The expansion that ended in 2008 was characterised by an expansion in the volume of long-term credit investments, but as Lord Adair Turner observed, in the United Kingdom “only a small proportion of those ended up in the balance sheets of long term hold-to-maturity investors such as pension funds or insurance companies. Instead the majority of UK residential mortgage-backed securities (RMBS) in particular were held by investing institutions, such as SIVs and mutual funds, behind which stood – at the end of the chain – short-term investors.” As Minsky might have predicted, maturity transformation was simply a tool to enter into a levered carry trade at the taxpayers’ expense.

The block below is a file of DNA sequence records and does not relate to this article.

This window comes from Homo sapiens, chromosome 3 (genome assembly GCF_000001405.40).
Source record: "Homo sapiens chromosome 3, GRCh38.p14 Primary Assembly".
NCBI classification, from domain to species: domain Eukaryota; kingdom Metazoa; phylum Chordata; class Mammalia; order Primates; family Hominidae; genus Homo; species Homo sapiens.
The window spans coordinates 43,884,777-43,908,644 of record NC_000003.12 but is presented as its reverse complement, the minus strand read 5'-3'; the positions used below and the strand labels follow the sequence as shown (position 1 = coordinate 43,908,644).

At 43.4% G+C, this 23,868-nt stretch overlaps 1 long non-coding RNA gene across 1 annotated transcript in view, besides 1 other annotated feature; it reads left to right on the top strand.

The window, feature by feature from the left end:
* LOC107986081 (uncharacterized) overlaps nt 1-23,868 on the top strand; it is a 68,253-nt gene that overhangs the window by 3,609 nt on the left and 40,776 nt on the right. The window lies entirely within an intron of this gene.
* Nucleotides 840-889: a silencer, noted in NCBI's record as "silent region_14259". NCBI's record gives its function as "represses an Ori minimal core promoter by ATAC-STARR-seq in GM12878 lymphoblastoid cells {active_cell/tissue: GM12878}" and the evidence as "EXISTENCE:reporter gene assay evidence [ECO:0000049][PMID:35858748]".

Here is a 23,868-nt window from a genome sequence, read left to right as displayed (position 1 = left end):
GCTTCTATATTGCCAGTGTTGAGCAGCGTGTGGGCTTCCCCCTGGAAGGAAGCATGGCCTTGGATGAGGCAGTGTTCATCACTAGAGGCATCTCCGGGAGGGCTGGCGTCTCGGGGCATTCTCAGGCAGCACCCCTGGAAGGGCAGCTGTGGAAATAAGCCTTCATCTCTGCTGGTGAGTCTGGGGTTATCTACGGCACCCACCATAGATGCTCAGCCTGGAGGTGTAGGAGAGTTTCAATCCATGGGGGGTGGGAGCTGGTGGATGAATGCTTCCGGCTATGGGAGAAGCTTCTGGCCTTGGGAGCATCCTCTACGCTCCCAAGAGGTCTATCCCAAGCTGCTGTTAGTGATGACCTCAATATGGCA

In a world where maturity transformation does not even improve the efficiency of the economic system, Diamond-Dybvig and much of the rationale for our current banking and monetary system simply do not hold. The implications of this are not that we must ban maturity transformation. As Rajiv Sethi points out, even non-banking firms engage in maturity transformation and any attempt to stamp it out is futile. However, it is crucial that firms (banks or otherwise) that engage in maturity transformation are allowed to fail when they run into trouble.